If you're like me and there's always another word you can tweak or a sentence you can rejig (for the 100th time - making absolutely no discernible difference).

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Inga Petkelyte  Identity Verified
Portugal
Local time: 08:35
Lithuanian to Portuguese
+ ...
Used to May 21, 2015

Sounds so familiar...
I used to have this fear but then I realised that we all are humans and mistakes may happen to anyone. This is why I always welcome editors' work - two pairs of eyes is always better than just one. Also, whenever sending out my work, I ask to look through it and feel free for any questions or doubts, making myself available for several hours the following day.


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Tom in London
United Kingdom
Local time: 08:35
Member (2008)
Italian to English
TOPIC STARTER
Not the only May 21, 2015

It's reassuring to learn that I'm not the only one who has this fear. Like jlrsnyder I'm usually too busy to go back and re-read, but sometimes I'm so pleased with a translation that I can't resist going back to savour it again, a day or two after I've delivered it. That's when I find some stupid mistake - probably a minor typo, a misplaced comma, or something. The feeling I get is described in idiomatic English as "having egg on my face" followed by a need to "eat a large slice of humble pie".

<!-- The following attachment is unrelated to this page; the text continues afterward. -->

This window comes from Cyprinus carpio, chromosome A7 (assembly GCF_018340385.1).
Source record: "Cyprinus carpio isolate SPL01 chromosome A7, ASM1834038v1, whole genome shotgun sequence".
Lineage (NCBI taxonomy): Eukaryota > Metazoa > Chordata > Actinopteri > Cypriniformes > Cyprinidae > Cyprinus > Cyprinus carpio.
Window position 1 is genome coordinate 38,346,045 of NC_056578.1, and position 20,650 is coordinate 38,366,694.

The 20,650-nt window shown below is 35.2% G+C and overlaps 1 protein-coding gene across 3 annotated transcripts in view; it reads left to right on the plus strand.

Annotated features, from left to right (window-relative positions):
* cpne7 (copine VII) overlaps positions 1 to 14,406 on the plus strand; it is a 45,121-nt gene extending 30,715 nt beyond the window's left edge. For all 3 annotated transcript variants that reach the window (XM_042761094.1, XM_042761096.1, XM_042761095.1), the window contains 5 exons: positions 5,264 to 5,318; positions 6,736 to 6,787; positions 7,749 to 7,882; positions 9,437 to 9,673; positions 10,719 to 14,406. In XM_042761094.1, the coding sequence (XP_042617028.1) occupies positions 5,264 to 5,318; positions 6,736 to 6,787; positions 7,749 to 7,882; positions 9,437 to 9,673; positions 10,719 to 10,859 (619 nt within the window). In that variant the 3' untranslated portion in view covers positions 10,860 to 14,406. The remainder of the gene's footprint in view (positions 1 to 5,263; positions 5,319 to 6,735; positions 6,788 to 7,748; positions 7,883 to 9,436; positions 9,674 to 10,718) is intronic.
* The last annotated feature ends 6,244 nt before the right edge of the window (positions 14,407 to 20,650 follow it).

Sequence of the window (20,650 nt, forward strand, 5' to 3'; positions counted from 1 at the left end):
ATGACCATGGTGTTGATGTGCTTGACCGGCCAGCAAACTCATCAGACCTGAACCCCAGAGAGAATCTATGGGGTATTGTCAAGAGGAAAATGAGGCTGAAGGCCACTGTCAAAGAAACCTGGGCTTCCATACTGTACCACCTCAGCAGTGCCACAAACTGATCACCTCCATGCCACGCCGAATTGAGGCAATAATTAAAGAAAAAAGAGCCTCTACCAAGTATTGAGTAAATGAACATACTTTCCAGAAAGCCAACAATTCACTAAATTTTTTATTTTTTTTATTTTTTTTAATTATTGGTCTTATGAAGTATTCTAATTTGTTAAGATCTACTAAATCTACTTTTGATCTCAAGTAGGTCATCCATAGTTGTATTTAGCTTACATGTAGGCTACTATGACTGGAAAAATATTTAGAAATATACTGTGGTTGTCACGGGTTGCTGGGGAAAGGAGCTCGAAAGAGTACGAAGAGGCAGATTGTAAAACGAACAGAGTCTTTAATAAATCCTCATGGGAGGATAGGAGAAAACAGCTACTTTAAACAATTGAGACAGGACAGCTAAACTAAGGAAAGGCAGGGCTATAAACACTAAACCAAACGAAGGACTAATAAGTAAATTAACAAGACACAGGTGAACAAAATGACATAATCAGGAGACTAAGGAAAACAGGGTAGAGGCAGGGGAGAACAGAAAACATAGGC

[Edited at 2015-05-21 14:50 GMT]


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Gudrun Wolfrath  Identity Verified
Germany
Local time: 09:35
English to German
+ ...
To comfort you May 21, 2015

As you know there is no such thing as perfection.

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Tom in London
United Kingdom
Local time: 08:35
Member (2008)
Italian to English
TOPIC STARTER
I know May 21, 2015

Gudrun Wolfrath wrote:

As you know there is no such thing as perfection.


It's one of my favourite Salvador Dalì quotes. "Do not strive for perfection. You wil never attain it".


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Neil Coffey  Identity Verified
United Kingdom
Local time: 08:35
French to English
+ ...
Inevitable May 21, 2015

Tom in London wrote:
Do you have this fear?


Definitely. And frequently when I'm referring to one previous translation as a reference for another, it occurs to me, "if only I'd thought of such-and-such an expression, that would have sounded better".

But... I think you have to tell yourself is that translations are performed under real-world conditions. Given infinite time, there is always some extra little improvement you could make...